In February 2001, a group of 17 unconventional individuals got together to write the agile manifesto, which launched the agile movement. In the intervening years agile delivery has moved from the unconventional into the mainstream, and is now widely embraced in the enterprise. Brian Runciman MBCS takes an overview of the phenomenon and points to further resources.

The agile manifesto stresses:

  • Individuals and interactions over processes and tools;
  • Working software over comprehensive documentation;
  • Customer collaboration over contract negotiation;
  • Responding to change over following a plan.

The agile approach has focused on delivering value to customers faster; emphasising quality in ways that previous methods haven’t and improving the quality of work produced.

As agile has moved from being a practice to a value, the market for agile services and tools has expanded rapidly. But, as Jim Highsmith of ThoughtWorks, who began his career working on the Apollo manned space program and launched his first agile project in the 1990s, asks: how do agile approaches keep moving forward? He suggests:

  • ‘Innovate. I’m encouraged by the continuous innovation I see in agile: DevOps, continuous delivery, the conversations over technical debt, lean, agile and adaptive leadership etc. Continued innovation combats the creep of staleness that tends to infect movements after a few years.
  • Idealism vs practicality. As agile permeates into larger organisations; we have to focus on both idealism and practicality. Many people don’t care much about obscure arguments - they care about results. Idealism and innovation are absolutely necessary for a vibrant movement, but they need to be balanced with a dose of practicality in organisational transitions.
  • Reinvigorate. The power and attractiveness of the agile movement lies in its values as expressed in the agile manifesto and the declaration of interdependence. The more we can emphasise the dual importance of both doing agile (practices) and being agile (values), the better we can move forward on a more solid foundation.
  • Unify vs. splinter. As any movement grows, there are times when it tends to splinter and times when it unifies. We need to bring the agile and lean communities together, rather than continue to splinter further, leaving less space for the idiots to exploit.’

Apply the principles

Enterprises are beginning to expand on their success with agile software development. They’re looking at bringing agile principles and practice to other parts of the enterprise, so providing a strategic opportunity to implement agility at an enterprise level.

Some of the principles behind the agile manifesto can very clearly be linked to an agile and responsive enterprise, showing the approach can be applied outside of simple software development. For example see points 1, 4, 5, 8, 9, 11 and 12 from the 12 principles behind the agile manifesto:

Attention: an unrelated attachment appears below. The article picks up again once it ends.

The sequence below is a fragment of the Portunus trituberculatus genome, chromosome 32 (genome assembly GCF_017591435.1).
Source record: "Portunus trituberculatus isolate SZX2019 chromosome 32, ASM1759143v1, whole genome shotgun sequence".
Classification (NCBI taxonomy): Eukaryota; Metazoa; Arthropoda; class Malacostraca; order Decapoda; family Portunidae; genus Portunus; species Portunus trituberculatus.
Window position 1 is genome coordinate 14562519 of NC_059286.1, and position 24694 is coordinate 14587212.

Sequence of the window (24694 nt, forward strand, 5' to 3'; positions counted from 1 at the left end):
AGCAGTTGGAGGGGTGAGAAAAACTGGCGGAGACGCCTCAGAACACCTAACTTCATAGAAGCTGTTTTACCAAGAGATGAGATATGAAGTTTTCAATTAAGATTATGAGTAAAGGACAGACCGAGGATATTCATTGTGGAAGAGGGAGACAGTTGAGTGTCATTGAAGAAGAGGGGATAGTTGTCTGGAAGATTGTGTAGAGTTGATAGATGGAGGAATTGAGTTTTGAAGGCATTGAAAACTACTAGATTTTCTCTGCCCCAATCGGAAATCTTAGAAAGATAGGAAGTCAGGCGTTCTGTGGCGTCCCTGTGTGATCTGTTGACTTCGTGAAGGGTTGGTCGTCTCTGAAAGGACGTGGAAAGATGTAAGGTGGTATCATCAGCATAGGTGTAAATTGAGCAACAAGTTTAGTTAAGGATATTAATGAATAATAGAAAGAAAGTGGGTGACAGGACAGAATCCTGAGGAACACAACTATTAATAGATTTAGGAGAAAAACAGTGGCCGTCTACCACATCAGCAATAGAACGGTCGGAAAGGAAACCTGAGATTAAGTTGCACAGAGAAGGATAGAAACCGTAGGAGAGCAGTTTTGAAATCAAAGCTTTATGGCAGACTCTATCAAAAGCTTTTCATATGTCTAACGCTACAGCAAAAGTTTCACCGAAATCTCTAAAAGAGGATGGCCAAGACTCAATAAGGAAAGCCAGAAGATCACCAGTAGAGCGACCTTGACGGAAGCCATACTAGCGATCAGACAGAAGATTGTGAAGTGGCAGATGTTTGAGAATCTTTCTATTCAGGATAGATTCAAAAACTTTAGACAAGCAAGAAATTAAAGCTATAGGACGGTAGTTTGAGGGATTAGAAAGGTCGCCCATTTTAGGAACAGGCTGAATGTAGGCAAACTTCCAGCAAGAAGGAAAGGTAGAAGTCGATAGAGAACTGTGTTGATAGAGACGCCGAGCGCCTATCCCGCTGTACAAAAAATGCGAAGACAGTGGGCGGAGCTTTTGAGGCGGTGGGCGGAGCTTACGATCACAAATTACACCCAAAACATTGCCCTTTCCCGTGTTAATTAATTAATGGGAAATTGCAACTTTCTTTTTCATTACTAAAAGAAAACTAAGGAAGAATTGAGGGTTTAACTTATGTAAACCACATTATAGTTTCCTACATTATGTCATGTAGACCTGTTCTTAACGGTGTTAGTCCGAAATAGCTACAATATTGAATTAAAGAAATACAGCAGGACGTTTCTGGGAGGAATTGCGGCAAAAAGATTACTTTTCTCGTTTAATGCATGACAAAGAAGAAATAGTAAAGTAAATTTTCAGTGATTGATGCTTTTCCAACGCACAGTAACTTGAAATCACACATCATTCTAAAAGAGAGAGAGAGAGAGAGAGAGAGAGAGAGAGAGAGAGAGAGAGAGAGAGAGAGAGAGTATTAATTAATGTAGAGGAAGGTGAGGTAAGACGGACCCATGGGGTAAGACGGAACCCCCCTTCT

1. Our highest priority is to satisfy the customer through early and continuous delivery of valuable software.
  2. Welcome changing requirements, even late in development. Agile processes harness change for the customer's competitive advantage.
  3. Deliver working software frequently, from a couple of weeks to a couple of months, with a preference to the shorter timescale.
  4. Business people and developers must work together daily throughout the project.
  5. Build projects around motivated individuals. Give them the environment and support they need, and trust them to get the job done.
  6. The most efficient and effective method of conveying information to and within a development team is face-to-face conversation.
  7. Working software is the primary measure of progress.
  8. Agile processes promote sustainable development. The sponsors, developers and users should be able to maintain a constant pace indefinitely.
  9. Continuous attention to technical excellence and good design enhances agility.
  10. Simplicity - the art of maximising the amount of work not done - is essential.
  11. The best architectures, requirements, and designs emerge from self-organising teams.
  12. At regular intervals, the team reflects on how to become more effective, then tunes and adjusts its behaviour accordingly.

An evolution of agile processes from software development teams can be reflected in an organisation’s ethos, which leads to those organisations being better able to cope with rapid change and increasing complexity, as well as finding new ways of harnessing creativity and adaptability. This also calls for differing leadership styles - an agile leadership.

This BCS paper looks at agile methods from the point of view of the software developer, the enterprise and the project manager, shows current thinking from analysts and points toward library resource available free to BCS members.


Manifesto for Agile Software Development
Agile: The next step